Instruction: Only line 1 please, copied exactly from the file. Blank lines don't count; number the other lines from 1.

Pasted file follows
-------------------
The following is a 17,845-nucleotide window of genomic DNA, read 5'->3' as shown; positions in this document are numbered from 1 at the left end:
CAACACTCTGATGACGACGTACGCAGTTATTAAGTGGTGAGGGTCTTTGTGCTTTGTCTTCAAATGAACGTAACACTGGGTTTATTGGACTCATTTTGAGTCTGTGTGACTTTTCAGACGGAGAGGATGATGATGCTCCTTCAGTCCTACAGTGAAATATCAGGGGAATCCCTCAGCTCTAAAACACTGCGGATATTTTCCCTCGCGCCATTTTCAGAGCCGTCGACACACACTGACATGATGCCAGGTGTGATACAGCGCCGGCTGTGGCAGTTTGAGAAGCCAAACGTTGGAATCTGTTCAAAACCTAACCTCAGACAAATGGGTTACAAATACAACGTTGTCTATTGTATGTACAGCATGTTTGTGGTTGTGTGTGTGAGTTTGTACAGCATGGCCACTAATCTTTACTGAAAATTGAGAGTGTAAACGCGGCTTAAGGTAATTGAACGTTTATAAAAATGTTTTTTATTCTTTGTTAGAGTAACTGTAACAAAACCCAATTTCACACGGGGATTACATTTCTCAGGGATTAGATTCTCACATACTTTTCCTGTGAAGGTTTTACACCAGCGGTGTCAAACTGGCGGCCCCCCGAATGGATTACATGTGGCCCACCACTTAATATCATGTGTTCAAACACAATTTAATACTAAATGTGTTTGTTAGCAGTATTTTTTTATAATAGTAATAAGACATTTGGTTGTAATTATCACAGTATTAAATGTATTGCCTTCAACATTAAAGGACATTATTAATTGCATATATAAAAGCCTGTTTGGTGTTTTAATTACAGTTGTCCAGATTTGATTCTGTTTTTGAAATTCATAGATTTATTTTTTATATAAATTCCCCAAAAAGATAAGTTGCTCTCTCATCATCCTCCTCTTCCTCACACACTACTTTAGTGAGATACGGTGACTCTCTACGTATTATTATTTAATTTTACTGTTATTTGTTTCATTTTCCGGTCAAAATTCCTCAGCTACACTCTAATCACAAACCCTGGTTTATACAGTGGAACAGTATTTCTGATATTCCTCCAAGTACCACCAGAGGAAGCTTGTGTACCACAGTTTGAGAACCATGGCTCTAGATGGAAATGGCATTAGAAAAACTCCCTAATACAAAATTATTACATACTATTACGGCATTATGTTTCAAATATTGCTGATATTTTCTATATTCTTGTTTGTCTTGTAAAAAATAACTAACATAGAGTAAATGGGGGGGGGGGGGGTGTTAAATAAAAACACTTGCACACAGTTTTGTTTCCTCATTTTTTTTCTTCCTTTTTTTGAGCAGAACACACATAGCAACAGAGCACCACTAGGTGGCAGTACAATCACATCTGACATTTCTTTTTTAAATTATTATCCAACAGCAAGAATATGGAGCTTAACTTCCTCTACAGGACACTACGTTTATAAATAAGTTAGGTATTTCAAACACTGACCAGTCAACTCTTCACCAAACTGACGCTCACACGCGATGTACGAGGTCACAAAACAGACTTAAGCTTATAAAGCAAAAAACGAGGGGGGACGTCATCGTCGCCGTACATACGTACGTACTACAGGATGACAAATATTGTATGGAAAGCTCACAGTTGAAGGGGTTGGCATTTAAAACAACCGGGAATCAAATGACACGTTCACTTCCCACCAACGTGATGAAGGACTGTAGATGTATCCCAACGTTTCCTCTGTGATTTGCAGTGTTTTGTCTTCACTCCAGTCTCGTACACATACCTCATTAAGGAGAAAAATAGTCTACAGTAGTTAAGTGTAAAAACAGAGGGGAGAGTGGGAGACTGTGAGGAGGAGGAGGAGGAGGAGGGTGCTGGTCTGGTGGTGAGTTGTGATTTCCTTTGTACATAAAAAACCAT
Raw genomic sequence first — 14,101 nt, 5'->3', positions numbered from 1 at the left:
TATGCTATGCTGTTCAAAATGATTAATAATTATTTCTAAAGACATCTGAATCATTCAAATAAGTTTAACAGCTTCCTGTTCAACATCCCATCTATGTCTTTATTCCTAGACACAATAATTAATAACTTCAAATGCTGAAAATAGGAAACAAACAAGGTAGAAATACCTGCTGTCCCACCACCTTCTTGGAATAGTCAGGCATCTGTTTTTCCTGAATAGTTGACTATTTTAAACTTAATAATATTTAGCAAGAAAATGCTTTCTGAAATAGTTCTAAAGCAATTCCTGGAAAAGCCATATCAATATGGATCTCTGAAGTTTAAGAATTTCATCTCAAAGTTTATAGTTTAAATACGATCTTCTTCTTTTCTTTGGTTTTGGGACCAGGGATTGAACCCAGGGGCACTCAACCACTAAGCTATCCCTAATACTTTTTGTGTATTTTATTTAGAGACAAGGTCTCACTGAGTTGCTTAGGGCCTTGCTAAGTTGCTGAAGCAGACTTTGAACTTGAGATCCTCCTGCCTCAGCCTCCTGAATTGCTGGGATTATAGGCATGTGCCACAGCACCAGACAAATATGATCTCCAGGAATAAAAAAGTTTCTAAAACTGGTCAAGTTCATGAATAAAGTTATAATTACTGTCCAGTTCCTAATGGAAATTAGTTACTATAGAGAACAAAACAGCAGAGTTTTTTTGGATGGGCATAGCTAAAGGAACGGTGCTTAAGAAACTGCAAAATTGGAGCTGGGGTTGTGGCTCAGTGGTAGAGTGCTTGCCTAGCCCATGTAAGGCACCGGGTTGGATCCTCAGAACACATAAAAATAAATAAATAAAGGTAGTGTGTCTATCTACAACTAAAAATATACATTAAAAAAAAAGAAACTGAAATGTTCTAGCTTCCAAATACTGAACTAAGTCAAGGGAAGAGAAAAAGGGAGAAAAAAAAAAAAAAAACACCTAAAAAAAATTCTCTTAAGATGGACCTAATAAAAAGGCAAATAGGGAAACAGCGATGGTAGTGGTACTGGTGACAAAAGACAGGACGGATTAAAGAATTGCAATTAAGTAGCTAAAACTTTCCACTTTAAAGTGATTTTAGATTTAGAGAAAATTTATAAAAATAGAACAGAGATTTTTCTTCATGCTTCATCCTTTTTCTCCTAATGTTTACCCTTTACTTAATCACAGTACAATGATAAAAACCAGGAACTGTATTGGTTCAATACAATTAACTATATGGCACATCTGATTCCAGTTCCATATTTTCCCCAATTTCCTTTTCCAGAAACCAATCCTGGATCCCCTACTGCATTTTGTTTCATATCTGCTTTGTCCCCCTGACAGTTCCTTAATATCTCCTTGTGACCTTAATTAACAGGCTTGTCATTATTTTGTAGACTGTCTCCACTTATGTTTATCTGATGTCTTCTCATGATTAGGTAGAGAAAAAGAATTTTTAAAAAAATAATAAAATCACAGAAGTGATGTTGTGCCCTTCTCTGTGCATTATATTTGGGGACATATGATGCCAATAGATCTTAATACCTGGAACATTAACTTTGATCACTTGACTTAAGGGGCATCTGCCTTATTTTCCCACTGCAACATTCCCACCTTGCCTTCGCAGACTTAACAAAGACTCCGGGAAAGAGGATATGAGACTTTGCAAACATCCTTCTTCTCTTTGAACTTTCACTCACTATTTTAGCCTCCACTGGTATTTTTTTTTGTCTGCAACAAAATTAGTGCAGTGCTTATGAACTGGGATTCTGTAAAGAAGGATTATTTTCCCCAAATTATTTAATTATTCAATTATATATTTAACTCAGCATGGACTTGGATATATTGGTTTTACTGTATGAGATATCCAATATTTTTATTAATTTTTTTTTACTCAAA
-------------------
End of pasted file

The following is a 17,845-nucleotide window of genomic DNA, read 5'->3' as shown; positions in this document are numbered from 1 at the left end: